The great and the good have been milling around Davos this week, mulling over the challenges facing the global economy. Among the attendees is the OECD’s Angel Gurría, who’s been talking to a number of news outlets.
In an interview with Reuters, he was asked about British Prime Minister David Cameron’s pledge this week to renegotiate his country’s membership in the European Union and then ask British voters to decide on whether to stay in or get out of the EU.
The OECD Secretary-General argued that much of Britain’s frustration with the EU arose from the divergence in economic performance across the bloc between the peripheral economies and countries like Germany. “Europe has a problem of divergence in productivity and competitiveness,” he said. But he argued that the EU was now firmly on a path of recovery and convergence that would make the bloc stronger over the next five years. “We’re rebuilding, it’s going to be stronger, nobody’s going to leave,” he predicted.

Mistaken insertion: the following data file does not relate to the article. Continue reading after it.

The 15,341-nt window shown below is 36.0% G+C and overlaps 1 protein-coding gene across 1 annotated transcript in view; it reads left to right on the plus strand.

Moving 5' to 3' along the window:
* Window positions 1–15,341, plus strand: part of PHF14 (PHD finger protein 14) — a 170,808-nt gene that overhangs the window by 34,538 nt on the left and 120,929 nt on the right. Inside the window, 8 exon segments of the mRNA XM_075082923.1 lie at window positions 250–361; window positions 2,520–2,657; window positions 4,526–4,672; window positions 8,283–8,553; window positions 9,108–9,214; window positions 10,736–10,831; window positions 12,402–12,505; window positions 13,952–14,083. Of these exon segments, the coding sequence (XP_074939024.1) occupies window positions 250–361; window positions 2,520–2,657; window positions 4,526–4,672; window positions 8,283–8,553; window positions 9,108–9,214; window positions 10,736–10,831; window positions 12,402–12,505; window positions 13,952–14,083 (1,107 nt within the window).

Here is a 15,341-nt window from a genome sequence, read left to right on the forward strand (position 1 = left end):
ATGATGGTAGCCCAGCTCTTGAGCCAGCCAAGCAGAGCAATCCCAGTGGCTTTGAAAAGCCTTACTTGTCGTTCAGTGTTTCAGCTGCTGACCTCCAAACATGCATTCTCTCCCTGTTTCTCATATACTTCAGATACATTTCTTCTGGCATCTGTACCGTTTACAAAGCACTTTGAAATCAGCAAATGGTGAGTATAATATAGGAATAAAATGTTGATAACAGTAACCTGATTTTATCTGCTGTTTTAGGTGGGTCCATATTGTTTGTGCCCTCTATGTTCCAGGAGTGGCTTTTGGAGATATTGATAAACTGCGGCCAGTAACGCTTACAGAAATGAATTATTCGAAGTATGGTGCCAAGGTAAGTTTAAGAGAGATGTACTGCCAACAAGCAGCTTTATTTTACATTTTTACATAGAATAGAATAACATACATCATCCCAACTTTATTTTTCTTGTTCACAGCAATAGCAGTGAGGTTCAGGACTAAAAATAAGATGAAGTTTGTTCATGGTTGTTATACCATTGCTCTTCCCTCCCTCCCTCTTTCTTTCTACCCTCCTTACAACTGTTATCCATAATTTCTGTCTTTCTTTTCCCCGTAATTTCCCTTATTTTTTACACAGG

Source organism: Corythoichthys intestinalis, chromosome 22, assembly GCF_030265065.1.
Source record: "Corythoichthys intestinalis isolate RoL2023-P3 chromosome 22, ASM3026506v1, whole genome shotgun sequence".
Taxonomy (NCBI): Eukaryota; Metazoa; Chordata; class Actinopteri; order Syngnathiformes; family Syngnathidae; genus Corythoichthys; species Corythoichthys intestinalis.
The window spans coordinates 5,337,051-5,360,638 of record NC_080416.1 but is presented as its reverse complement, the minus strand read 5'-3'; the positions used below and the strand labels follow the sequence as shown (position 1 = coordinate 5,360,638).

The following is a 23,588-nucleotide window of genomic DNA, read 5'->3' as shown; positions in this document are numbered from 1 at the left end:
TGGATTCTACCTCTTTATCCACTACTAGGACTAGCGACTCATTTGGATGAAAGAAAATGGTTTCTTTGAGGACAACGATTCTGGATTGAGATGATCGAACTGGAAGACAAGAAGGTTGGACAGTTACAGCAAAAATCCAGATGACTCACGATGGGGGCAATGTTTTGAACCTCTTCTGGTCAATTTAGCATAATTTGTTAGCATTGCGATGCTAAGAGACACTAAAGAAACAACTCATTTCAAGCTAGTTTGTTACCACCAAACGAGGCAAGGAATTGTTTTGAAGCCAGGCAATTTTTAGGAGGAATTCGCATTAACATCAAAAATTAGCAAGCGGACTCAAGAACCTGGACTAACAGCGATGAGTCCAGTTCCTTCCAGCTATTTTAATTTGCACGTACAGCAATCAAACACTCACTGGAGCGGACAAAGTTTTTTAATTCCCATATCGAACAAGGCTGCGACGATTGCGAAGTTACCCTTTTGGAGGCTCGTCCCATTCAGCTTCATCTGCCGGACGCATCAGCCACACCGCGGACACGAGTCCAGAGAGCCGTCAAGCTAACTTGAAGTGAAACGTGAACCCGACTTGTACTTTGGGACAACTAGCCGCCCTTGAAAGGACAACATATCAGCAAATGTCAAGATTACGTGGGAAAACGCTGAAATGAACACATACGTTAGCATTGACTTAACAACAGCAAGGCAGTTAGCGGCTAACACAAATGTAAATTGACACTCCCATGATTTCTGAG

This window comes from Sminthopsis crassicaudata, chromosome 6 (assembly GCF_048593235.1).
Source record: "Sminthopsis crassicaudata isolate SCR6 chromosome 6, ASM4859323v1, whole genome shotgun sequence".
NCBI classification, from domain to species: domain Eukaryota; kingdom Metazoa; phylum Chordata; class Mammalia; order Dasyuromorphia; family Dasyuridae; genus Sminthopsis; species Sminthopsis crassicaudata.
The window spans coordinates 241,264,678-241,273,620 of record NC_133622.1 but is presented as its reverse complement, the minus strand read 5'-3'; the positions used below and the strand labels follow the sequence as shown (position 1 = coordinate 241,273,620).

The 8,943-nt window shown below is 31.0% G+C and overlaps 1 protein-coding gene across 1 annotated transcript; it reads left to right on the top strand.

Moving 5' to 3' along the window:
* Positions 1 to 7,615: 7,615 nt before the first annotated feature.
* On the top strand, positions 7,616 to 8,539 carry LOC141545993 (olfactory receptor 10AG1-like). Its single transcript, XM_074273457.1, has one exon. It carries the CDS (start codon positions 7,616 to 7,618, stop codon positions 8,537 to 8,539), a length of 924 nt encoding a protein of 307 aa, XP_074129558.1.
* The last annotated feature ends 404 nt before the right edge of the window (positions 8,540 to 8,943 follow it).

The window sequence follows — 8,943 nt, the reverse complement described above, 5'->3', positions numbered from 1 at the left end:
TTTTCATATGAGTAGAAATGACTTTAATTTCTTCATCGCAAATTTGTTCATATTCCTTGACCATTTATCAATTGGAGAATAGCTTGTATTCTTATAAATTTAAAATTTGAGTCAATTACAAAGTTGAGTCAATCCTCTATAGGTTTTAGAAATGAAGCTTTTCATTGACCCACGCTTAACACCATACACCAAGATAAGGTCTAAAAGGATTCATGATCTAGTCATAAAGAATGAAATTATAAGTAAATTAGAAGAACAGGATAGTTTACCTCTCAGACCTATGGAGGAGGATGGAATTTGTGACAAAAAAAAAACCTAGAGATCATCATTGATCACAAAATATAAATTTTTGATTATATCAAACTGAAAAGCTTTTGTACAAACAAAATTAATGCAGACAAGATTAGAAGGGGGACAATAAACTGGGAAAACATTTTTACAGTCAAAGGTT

Speaking to Bloomberg Mr. Gurría warned with “big yellow flashing lights” against complacency over the state of the world economy. “We’re not out of the woods yet,” he said. He called on governments to take action on long-term structural reform across a number of areas, including investment in education and innovation as well reforms to taxation: “Let’s go for the reforms,” he declared, “so that we can consolidate the recovery.”
OECD work on the economy